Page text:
You may recall from March 2007 the Bluffton University baseball team bus that mistakenly exited the interstate in Atlanta on a left-hand ramp, failed to recognize the stop condition at the top of the ramp and crashed through the barrier wall on the opposite side of the cross road, falling to the interstate and killing seven.
It has happened again, thankfully without any crashes or injuries. A bus driver thought that the left-hand exit was a continuation of the through lane and took the ramp, but the increased signage, striping and raised reflective pavement markers brought to his attention that he should stop.
The question here is, what to do? You might think from that AJC story I linked that the Georgia Dept. of Transportation is being lackadaisical about this problem, but I assure you they are not! I don’t have any good before/after images of the exit ramp signage and striping but if you were familiar with the road, you’d realize that it was a night and day difference. And there is a project in the works to put in large overhead guidesigns at all of the HOV exits around town.
Yet despite the extremely over-signed-and-marked left-hand exit at Northside Drive, another bus driver made the same mistake. Why?
From my own experience driving that stretch of HOV lane, it’s easy to see how you might do it. The road is in a slight left turn at that location and if you are following the left edgeline, you might just drift into the exit lane and proceed up the ramp. GDOT has used a dotted white stripe to indicate that the edgeline continues across the ramp exit, but I can still see how the mistake might be made.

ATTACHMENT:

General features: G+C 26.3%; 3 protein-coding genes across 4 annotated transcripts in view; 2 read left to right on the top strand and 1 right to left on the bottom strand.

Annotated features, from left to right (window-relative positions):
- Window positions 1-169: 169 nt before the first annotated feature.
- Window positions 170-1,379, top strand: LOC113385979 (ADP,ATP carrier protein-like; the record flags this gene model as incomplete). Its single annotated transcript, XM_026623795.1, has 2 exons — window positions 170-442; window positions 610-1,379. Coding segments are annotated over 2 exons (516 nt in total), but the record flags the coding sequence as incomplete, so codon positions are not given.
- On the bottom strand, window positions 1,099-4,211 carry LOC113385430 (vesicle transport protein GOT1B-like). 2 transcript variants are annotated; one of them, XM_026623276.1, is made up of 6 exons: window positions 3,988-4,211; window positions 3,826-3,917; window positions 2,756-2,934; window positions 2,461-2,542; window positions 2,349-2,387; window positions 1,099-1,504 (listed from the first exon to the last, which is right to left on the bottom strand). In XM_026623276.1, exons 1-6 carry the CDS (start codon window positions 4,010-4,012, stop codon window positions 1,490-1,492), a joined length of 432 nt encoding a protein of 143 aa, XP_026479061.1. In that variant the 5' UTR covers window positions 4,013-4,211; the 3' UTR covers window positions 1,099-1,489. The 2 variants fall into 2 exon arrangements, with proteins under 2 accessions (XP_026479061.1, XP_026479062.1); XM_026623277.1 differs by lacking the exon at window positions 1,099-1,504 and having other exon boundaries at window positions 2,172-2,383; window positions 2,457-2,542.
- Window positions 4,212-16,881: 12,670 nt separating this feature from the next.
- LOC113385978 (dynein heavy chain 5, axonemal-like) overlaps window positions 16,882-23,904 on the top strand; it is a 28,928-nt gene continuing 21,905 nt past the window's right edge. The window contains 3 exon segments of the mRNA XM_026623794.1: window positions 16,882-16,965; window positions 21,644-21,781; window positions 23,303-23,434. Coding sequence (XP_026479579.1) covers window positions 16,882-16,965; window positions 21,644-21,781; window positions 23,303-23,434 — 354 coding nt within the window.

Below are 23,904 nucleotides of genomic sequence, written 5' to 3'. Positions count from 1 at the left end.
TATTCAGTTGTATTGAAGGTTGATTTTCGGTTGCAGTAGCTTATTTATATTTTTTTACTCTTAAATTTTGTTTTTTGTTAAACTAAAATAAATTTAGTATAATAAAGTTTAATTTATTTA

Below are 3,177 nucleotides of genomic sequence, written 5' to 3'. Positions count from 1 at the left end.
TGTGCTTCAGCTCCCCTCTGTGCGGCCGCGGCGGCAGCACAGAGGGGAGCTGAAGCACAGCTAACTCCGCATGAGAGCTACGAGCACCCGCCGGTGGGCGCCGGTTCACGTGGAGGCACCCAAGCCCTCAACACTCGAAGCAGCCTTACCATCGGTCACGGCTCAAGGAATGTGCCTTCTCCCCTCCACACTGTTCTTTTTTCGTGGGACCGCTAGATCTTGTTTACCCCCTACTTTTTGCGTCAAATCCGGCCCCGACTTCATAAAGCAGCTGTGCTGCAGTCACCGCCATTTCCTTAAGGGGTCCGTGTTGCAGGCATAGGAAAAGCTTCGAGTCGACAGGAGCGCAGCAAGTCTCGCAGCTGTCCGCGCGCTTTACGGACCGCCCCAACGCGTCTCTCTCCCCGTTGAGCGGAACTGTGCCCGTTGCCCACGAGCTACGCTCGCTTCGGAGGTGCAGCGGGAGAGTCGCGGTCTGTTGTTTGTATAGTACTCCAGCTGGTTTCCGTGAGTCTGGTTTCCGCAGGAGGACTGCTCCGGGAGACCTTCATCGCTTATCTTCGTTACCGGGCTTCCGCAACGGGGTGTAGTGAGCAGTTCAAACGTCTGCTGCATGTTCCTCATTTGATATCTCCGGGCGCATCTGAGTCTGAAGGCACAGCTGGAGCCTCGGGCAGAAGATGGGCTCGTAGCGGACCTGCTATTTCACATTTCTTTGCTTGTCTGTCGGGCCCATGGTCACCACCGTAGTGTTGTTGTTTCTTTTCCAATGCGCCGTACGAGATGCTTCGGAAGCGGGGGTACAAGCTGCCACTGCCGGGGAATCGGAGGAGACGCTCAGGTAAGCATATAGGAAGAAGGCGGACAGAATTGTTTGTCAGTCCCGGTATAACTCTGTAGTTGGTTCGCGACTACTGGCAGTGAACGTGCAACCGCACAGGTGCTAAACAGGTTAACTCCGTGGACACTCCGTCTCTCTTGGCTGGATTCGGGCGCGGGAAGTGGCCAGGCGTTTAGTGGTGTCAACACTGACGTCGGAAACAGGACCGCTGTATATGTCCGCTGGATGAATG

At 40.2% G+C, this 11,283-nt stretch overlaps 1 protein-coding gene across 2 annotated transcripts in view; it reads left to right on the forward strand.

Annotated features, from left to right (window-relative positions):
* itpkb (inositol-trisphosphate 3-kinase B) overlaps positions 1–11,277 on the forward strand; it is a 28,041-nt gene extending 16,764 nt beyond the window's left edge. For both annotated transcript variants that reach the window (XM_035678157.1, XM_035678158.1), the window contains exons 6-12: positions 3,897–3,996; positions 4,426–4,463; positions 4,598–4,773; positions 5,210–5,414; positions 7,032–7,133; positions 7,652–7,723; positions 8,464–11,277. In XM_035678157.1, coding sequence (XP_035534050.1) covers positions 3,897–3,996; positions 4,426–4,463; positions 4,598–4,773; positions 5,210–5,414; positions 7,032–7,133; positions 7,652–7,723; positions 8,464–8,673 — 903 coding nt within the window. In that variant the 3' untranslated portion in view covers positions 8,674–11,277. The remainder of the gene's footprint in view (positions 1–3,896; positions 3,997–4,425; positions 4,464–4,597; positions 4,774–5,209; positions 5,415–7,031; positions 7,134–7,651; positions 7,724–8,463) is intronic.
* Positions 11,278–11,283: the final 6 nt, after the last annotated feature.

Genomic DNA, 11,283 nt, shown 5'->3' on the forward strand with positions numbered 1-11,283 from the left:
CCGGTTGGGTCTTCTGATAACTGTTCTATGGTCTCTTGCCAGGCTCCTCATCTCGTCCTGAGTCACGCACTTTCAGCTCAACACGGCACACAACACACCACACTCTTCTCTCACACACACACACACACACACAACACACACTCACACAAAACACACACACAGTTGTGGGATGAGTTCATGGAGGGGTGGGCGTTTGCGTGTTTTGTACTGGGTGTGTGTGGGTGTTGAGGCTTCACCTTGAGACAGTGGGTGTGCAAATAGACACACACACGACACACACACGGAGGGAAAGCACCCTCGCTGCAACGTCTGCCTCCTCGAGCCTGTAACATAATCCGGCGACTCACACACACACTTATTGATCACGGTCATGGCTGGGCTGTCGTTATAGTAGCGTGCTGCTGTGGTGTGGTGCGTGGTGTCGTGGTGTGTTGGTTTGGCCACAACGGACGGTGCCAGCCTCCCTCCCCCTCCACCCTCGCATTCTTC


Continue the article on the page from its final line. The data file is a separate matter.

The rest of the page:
However, let’s not forget that despite the driver error in this case, the signage was sufficient to alert him to the dangerous condition and the bus was stopped safely at the stop sign. I think that’s a win, don’t you?
171,000 vehicles per day passed this spot in 2007, according to GDOT’s coverage traffic counts. Extrapolating that to today means 124 million vehicles have gone through. Using some guesses of 0.5% bus traffic and perhaps a third of those using the HOV lane, that means 208,000 buses have passed this exit and only two (that we know of) have incorrectly evaluated the situation. That’s 0.0009 percent of the buses making a bad call.
Could this ramp have been designed better? You betcha! Are signs and striping going to “solve” the problem? Probably not. Unless you define the problem as “keep people from dying by driving over the top of Northside drive bridge thinking it’s I-75″. That I think is already solved. If you define the problem as “keep people from taking this ramp, thinking it’s I-75″ then I expect to hear of more cases in the future.